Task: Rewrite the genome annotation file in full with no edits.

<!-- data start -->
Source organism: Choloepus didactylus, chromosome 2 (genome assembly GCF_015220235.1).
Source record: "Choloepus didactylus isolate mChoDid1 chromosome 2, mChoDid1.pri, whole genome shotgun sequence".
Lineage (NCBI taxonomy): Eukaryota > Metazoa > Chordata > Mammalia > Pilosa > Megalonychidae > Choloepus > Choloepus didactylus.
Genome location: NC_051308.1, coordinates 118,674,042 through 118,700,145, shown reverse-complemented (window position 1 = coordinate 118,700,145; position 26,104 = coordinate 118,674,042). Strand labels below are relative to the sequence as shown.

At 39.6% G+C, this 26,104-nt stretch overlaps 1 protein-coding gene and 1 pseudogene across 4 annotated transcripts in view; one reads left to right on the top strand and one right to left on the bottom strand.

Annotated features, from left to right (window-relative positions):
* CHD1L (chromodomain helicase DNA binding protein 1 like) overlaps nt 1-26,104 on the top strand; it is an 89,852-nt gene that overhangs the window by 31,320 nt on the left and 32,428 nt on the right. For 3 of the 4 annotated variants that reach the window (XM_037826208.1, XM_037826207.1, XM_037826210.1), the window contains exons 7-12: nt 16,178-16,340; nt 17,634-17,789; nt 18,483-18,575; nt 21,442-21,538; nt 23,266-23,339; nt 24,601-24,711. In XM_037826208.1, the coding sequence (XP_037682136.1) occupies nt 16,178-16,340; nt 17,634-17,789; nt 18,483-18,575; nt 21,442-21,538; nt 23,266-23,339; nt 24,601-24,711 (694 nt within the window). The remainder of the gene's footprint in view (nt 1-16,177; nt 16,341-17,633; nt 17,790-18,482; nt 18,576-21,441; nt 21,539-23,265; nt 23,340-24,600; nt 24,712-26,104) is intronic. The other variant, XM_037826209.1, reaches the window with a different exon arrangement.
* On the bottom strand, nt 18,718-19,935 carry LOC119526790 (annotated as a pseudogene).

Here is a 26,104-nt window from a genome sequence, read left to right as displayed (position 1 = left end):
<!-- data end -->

Source organism: Choloepus didactylus, chromosome 2 (genome assembly GCF_015220235.1).
Source record: "Choloepus didactylus isolate mChoDid1 chromosome 2, mChoDid1.pri, whole genome shotgun sequence".
Lineage (NCBI taxonomy): Eukaryota > Metazoa > Chordata > Mammalia > Pilosa > Megalonychidae > Choloepus > Choloepus didactylus.
Genome location: NC_051308.1, coordinates 118,674,042 through 118,700,145, shown reverse-complemented (window position 1 = coordinate 118,700,145; position 26,104 = coordinate 118,674,042). Strand labels below are relative to the sequence as shown.

At 39.6% G+C, this 26,104-nt stretch overlaps 1 protein-coding gene and 1 pseudogene across 4 annotated transcripts in view; one reads left to right on the top strand and one right to left on the bottom strand.

Annotated features, from left to right (window-relative positions):
* CHD1L (chromodomain helicase DNA binding protein 1 like) overlaps nt 1-26,104 on the top strand; it is an 89,852-nt gene that overhangs the window by 31,320 nt on the left and 32,428 nt on the right. For 3 of the 4 annotated variants that reach the window (XM_037826208.1, XM_037826207.1, XM_037826210.1), the window contains exons 7-12: nt 16,178-16,340; nt 17,634-17,789; nt 18,483-18,575; nt 21,442-21,538; nt 23,266-23,339; nt 24,601-24,711. In XM_037826208.1, the coding sequence (XP_037682136.1) occupies nt 16,178-16,340; nt 17,634-17,789; nt 18,483-18,575; nt 21,442-21,538; nt 23,266-23,339; nt 24,601-24,711 (694 nt within the window). The remainder of the gene's footprint in view (nt 1-16,177; nt 16,341-17,633; nt 17,790-18,482; nt 18,576-21,441; nt 21,539-23,265; nt 23,340-24,600; nt 24,712-26,104) is intronic. The other variant, XM_037826209.1, reaches the window with a different exon arrangement.
* On the bottom strand, nt 18,718-19,935 carry LOC119526790 (annotated as a pseudogene).

Here is a 26,104-nt window from a genome sequence, read left to right as displayed (position 1 = left end):